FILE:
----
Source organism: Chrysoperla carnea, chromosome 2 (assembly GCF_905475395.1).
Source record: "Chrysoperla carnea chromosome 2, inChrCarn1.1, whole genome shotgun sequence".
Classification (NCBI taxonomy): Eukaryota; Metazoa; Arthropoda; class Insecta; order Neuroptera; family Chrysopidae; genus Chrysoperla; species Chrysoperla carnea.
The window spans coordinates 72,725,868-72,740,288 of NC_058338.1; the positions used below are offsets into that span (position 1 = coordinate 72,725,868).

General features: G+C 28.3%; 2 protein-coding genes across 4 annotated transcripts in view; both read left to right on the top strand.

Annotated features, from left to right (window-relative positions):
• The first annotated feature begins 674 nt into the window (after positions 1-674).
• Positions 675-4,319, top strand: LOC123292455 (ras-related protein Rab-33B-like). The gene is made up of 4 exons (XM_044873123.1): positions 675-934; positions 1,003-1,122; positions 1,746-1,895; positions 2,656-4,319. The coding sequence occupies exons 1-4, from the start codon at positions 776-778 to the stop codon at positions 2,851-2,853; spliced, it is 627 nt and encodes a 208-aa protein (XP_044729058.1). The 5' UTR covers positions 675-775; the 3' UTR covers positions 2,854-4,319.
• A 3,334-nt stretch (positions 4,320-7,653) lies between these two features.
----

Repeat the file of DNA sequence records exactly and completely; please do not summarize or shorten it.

Source organism: Chrysoperla carnea, chromosome 2 (assembly GCF_905475395.1).
Source record: "Chrysoperla carnea chromosome 2, inChrCarn1.1, whole genome shotgun sequence".
Classification (NCBI taxonomy): Eukaryota; Metazoa; Arthropoda; class Insecta; order Neuroptera; family Chrysopidae; genus Chrysoperla; species Chrysoperla carnea.
The window spans coordinates 72,725,868-72,740,288 of NC_058338.1; the positions used below are offsets into that span (position 1 = coordinate 72,725,868).

General features: G+C 28.3%; 2 protein-coding genes across 4 annotated transcripts in view; both read left to right on the top strand.

Annotated features, from left to right (window-relative positions):
• The first annotated feature begins 674 nt into the window (after positions 1-674).
• Positions 675-4,319, top strand: LOC123292455 (ras-related protein Rab-33B-like). The gene is made up of 4 exons (XM_044873123.1): positions 675-934; positions 1,003-1,122; positions 1,746-1,895; positions 2,656-4,319. The coding sequence occupies exons 1-4, from the start codon at positions 776-778 to the stop codon at positions 2,851-2,853; spliced, it is 627 nt and encodes a 208-aa protein (XP_044729058.1). The 5' UTR covers positions 675-775; the 3' UTR covers positions 2,854-4,319.
• A 3,334-nt stretch (positions 4,320-7,653) lies between these two features.